7 Yoga Poses to Relieve Pain and Strengthen Your Knees

This is the short strengthening sequence I've been doing every single day. The poses focus on strengthening all the parts which help to support the knee and allow it to move and function in a healthy way (i.e. quads, adductors, hamstrings and glutes).

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A couple of months ago I had a slip and fall accident that resulted in a bone bruise on my knee, as well as a partial ACL tear.

Those of you who have been following me for a while may already know this, and you may have already seen my Yoga Stretches for Injured Knees post. This is the promised follow-up focusing on strengthening.

The following poses come from the short strengthening sequence I've been doing every single day. The poses focus on strengthening all the parts which help to support the knee and allow it to move and function in a healthy way (i.e. quads, adductors, hamstrings and glutes). You will want to have 1 block handy.

Note that since bone bruises take months to heal, I still can't do anything that requires putting direct pressure on the knee (i.e. table top).


1. Bridge Pose - Lie down on your back. Bend the knees and bring the soles of the feet to the mat, hip width apart and close to glutes. Place the block between the upper thighs. Using a block here will help to train the inner thighs, or adductors, to turn on. Focusing on this area will help to improve balance and allow for smoother transitions as you move. While laying on the mat, squeeze the block as much as possible to feel your inner thigh strength engage. Push down in to all four corners of the feet, and lift your hips up off of the mat. Lifting the pelvis, low back and mid back from the floor. The higher up you go, the harder it will become to squeeze the block. Take 3 deep breaths here, then on an exhale slowly lower down inch by inch. Remove the block and place it off to the side.

2. Leg Stretch - Lift your right leg up to the sky. Take the leg straight, but keep a small bend so as to not hyper-extend.  Flex your foot. Clasp the fingers together behind the back of your right hamstring. To make this more active, push the thigh in to the palms. Let the hands resist against it. Take the leg a bit further back, exploring the range of flexibility. Maintain the resistance in to your palms. Bend the knee and slowly lower the leg back down. Switch legs. Even if only one side is injured, it is important to keep working both sides. Switching to the right leg again, extend it back up. But this time try to take the hands to the back of the calf muscle, bending your knee as needed and ensuring the upper body and head stay relaxed to the mat. Again, push the leg in to the hands. Switch to the left side.

3. Functional Bridge - Place a block in between the thighs. This time instead of having the heels close to you, walk the feet out. So much so that it feels almost as if the legs are straight. Ideally you will have about 6 inches between the back of your knee and the floor. Flex your feet and push the heels down in to the mat. Squeeze your block and see if you can lift your hips up off of the mat. This will be a much smaller movement, maybe just an inch or two of lift. This pose is intense. If you don't feel that, you need to straighten your legs out further. Push into the heels and drag them backwards. Hold for 5 deep breaths. Lower all the way down to the ground, and remove the block.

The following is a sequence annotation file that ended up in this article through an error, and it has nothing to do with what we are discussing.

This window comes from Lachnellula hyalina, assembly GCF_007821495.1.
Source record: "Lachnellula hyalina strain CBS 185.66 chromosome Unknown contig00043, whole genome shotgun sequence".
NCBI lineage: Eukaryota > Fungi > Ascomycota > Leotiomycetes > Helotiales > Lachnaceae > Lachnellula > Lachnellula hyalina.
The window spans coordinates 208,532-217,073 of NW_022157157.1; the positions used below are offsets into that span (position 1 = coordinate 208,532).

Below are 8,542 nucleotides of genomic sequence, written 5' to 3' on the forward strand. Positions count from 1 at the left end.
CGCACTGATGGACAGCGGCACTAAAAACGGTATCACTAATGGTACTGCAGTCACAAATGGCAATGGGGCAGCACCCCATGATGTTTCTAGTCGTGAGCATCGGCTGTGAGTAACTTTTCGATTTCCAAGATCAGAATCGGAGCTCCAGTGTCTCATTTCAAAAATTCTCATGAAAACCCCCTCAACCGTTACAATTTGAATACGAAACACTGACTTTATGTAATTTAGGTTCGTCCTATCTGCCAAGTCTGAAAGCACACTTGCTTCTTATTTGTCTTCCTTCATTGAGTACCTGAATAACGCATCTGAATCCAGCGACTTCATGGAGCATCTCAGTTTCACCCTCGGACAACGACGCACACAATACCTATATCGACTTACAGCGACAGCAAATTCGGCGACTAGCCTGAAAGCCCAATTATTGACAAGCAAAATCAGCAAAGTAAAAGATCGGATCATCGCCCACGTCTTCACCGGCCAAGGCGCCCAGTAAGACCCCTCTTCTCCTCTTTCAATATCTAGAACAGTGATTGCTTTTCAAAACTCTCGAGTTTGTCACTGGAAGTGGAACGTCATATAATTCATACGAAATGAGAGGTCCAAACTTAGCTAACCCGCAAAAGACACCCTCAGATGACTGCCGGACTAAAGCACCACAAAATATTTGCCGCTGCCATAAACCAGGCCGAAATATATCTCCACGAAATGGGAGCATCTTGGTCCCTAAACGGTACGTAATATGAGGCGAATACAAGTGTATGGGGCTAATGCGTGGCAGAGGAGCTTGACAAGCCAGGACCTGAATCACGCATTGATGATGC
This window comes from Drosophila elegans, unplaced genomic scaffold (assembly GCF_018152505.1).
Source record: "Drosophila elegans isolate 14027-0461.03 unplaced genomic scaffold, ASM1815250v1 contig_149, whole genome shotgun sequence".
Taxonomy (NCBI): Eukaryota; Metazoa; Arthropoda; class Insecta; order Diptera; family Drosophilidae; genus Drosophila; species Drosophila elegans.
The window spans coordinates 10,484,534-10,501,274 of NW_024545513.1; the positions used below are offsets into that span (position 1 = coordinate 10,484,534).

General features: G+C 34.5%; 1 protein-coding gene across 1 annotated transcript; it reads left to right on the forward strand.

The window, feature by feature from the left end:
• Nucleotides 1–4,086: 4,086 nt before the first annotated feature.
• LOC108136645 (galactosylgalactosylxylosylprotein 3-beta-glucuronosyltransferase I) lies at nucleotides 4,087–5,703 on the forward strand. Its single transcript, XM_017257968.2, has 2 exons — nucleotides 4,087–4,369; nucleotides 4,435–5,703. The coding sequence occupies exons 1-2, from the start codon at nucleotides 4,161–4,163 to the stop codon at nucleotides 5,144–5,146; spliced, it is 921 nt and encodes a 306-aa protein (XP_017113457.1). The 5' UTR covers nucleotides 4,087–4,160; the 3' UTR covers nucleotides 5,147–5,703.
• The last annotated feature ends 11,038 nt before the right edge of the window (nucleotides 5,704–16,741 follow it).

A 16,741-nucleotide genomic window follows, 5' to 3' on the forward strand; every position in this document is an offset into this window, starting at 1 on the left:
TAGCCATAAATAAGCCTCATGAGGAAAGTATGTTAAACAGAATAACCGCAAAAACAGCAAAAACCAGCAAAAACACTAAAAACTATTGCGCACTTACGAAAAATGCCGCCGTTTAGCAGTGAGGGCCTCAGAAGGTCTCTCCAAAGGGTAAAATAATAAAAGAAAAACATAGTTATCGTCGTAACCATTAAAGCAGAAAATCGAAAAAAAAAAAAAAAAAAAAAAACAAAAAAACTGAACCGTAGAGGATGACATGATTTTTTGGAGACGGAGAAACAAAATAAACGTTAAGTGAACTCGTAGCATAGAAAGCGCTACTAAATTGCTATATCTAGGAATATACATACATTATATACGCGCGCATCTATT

4. Warrior 3 - Come first in to downward facing dog. Pedal out the feet to stretch the hamstrings. Kick the right leg up to the ceiling, and then step it through between the hands at the front of the mat. Make sure your knee is directly over top of the ankle. Pushing in to the feet, lift up in to a high lunge. Bend your back knee as much as needed so that you can tuck the tailbone under. Ensure that the knee is always going in the same direction as both your hip and ankle. Bend your front leg, and start to lift the back leg to come in to a Warrior 3 variation (leaving the knee of the standing leg bent). Find your balance as you reach the left leg up and back. Now to add some movement, straighten the standing leg on an inhale, then bend the knee as you exhale. Do 3 rounds.

5. Chair Pose - Standing at the front of the mat, bring the big toes to touch, leaving the heels slightly apart. Keep the torso lifted as you bend the knees and lower as if sitting in a chair. Rock your weight back in to your heels, draw the belly in and tuck the tailbone under. Hug the legs in to the midline, as if you still had a block between your thighs. Lean more weight in to your right leg and see if you can kick the left toes back behind you.

6. Warrior 2 - With the left toes lifted, carefully step the foot back to return to high lunge. Spin the heel in to bring the foot parallel to the short edge of the mat. The right knee stays bent and facing towards the middle toes. Extend the arms out to complete your Warrior 2. To add some movement, as you inhale drop the arms down and straighten the front leg, as you exhale bend the front knee and lift the arms back up. Flow through about 10 rounds of this.

Repeat 4 through 6 on the other side.

7. Mountain Pose -  Standing at the front of your mat, squeeze the block in between the inner thighs. Hugging in to the midline, and feeling the adductors fire up. Root firmly through all four corners of the feet, as you inhale lengthen and stand tall. As you exhale, squeeze the block and lower in to a little chair pose. Slowly and gently move through this about 5 times. Fold forward, bending the knees as much as needed. Remove the block and slowly roll up to standing.

Want a few more knee strengthening poses? Practice along with me for a full 25 minutes in the video below.



Happy Strengthening,
Kassandra

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